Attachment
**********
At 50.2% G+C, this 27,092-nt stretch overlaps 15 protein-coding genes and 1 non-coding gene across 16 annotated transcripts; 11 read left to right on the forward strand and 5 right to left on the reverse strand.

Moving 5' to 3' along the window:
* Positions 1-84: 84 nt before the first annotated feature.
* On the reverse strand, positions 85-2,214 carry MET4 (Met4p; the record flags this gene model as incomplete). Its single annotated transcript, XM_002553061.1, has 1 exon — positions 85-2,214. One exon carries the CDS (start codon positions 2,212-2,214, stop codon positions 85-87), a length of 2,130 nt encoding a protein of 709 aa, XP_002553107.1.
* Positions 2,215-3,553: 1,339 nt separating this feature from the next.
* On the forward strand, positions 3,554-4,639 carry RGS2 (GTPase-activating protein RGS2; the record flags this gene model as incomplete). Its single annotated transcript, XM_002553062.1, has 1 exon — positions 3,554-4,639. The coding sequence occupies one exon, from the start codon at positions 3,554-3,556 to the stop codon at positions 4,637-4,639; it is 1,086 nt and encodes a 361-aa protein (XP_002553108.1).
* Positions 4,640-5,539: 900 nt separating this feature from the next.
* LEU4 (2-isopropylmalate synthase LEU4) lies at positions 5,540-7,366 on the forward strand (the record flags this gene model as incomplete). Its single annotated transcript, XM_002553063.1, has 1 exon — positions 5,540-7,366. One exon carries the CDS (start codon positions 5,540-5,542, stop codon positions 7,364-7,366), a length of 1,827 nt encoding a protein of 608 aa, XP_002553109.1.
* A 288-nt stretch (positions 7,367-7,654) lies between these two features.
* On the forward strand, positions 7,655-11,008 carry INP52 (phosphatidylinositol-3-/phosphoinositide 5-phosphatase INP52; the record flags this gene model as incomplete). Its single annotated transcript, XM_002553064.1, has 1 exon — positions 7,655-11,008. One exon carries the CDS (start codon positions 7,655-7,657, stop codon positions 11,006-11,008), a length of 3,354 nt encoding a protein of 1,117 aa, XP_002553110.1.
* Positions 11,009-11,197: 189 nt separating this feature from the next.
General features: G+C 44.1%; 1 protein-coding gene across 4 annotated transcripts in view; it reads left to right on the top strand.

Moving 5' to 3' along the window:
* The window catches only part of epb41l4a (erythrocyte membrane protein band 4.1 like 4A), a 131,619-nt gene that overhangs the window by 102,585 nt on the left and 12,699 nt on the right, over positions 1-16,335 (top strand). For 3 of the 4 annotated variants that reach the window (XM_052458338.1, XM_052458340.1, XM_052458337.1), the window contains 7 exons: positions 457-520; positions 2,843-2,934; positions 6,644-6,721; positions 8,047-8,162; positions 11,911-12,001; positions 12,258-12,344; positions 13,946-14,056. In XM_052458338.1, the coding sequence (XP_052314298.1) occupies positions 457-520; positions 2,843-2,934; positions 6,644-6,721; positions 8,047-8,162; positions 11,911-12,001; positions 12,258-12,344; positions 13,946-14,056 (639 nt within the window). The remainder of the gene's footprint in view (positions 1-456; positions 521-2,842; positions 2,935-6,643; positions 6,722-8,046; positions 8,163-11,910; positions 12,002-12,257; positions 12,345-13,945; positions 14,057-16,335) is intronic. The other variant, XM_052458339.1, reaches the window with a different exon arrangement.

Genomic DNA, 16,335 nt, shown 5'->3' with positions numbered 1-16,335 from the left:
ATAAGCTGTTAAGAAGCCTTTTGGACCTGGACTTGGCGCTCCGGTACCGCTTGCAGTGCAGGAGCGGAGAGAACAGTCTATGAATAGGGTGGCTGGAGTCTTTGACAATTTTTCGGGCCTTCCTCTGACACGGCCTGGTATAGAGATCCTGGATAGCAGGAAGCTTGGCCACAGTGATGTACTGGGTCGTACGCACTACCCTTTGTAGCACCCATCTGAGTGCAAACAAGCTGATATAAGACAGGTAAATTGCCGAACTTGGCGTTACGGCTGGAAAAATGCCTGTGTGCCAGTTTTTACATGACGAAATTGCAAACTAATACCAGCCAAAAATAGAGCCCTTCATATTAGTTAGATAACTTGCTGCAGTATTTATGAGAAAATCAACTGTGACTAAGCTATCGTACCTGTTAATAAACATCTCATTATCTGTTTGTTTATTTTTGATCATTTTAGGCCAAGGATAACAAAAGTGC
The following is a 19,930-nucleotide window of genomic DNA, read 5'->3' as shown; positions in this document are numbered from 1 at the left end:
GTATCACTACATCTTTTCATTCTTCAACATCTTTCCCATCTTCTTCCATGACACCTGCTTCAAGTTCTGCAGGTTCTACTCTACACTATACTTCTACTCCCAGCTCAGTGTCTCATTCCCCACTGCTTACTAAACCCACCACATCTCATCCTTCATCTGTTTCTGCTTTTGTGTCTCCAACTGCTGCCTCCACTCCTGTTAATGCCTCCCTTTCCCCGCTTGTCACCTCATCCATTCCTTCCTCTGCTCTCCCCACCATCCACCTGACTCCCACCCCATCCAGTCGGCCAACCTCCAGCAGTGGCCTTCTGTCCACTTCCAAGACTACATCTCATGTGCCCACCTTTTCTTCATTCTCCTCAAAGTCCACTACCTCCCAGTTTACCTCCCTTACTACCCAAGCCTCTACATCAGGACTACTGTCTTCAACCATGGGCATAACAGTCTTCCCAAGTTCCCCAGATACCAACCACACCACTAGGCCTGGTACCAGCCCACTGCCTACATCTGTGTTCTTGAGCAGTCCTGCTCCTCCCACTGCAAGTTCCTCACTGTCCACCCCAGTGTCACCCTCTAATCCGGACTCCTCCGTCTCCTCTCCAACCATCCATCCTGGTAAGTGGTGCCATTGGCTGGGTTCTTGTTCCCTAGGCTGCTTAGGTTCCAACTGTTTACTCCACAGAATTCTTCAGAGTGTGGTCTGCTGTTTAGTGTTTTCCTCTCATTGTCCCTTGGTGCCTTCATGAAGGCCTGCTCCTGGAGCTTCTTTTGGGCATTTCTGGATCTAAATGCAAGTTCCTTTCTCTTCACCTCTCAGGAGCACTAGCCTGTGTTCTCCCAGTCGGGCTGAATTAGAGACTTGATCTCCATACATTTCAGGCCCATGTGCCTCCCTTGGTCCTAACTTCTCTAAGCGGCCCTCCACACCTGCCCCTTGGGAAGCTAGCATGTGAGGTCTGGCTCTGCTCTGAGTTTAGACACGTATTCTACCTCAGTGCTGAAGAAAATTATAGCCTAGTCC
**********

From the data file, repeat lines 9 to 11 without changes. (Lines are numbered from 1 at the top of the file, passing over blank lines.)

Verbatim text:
* A 288-nt stretch (positions 7,367-7,654) lies between these two features.
* On the forward strand, positions 7,655-11,008 carry INP52 (phosphatidylinositol-3-/phosphoinositide 5-phosphatase INP52; the record flags this gene model as incomplete). Its single annotated transcript, XM_002553064.1, has 1 exon — positions 7,655-11,008. One exon carries the CDS (start codon positions 7,655-7,657, stop codon positions 11,006-11,008), a length of 3,354 nt encoding a protein of 1,117 aa, XP_002553110.1.
* Positions 11,009-11,197: 189 nt separating this feature from the next.